Rollback, the Hugos, and Stanley Schmidt …

July 5, 2008

In my increasing quest to fill up the 23 minutes of free time I have per day, I finished Robert J. Sawyer’s Hugo nominated Rollback the other night.

I’m somewhat embarrassed to say that this is the first Sawyer I’ve read of the four or five books of his on my shelf. I’ve been missing some good stuff, I think, and enjoyed it a great deal.

I won’t go into the details of the story or even attempt some high-browed critique that others are much better at.  I just liked the damned book.  But I especially enjoyed the “tidbit lessons” Sawyer provided, some of it related to old television shows, for example, like Star Trek and Lost in Space. For example — I knew this but had forgotten – the robot from Lost in Space was actually designed by the guy who designed Robby the Robot from Forbidden Planet? Or how about the robot’s name? Or that Pamela Anderson was the first person born in British Columbia on Canada’s centennial?

Tidbits! How cool. Makes me think that meeting Robert Sawyer at a convention sometime would be pretty cool. Too bad kayleigh an I aren’t going to Denver this year.

I’ve gone onto Sawyer’s Calculating God, which has an interesting concept that I want to see how Sawyer carries off. A first-contact alien shows up on Earth, pointing out that the mass extinctions on both his planet, another planet, and Earth, all occurred at the same time. He believes that God is the culprit, and wonders what God’s plan is.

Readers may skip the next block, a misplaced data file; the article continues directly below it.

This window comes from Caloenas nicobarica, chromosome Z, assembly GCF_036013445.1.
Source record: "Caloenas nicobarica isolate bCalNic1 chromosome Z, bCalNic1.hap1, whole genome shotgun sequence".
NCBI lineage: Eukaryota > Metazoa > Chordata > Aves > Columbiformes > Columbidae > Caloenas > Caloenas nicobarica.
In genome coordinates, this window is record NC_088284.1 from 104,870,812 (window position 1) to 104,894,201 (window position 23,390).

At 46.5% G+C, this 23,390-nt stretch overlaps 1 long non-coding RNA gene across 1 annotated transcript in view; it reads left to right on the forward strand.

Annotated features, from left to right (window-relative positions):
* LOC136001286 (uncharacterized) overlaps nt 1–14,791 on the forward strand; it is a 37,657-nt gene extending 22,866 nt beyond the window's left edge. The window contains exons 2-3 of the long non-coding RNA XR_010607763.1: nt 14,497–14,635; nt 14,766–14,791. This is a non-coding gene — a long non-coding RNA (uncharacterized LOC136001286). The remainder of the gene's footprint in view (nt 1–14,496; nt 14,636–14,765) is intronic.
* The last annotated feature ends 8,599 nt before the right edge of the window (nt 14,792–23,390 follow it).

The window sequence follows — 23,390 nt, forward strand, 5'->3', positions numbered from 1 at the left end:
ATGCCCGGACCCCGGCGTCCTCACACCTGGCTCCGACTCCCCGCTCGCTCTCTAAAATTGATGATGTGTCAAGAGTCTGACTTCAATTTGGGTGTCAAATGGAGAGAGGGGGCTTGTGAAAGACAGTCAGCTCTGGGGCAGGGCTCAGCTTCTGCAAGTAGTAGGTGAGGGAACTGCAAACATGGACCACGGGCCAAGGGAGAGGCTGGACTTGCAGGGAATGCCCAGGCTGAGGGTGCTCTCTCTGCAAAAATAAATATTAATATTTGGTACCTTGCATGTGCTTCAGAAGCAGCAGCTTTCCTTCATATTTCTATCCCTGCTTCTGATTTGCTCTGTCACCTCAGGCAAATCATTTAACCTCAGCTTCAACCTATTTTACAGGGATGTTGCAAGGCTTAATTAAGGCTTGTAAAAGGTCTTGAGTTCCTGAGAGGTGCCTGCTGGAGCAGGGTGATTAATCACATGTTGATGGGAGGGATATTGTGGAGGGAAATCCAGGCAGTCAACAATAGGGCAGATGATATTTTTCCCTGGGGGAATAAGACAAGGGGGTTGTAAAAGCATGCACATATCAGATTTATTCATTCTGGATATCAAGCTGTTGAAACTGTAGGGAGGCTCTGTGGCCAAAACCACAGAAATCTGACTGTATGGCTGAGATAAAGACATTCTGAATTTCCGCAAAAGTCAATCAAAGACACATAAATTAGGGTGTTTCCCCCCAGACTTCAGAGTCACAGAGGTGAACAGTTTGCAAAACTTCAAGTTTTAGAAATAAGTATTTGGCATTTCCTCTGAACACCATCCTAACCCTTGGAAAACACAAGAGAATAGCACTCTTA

As a side note, Robert J. Sawyer points out a couple of things on his website today I’d like to mention. First, the Hugo voting deadline is Monday, so if you’re attending (or are a non-attending member), vote!

The second thing he points out seeks to rectify a decades long wrong: the editor of Analog, Stanley Schmidt, has been editor of the magazine for 30 years. Thirty years! Schmidt has been nominated for a Hugo every year but has never won, although Analog continues to be the best-selling science fiction magazine in English! What kind of wacked out neglect is that? So consider a vote for Stanley Schmidt!

And Stanley once wrote me a nice constructive rejection letter about a horrible story I wrote a thousand years ago or so. Rejection, yes, but it was a personal letter!


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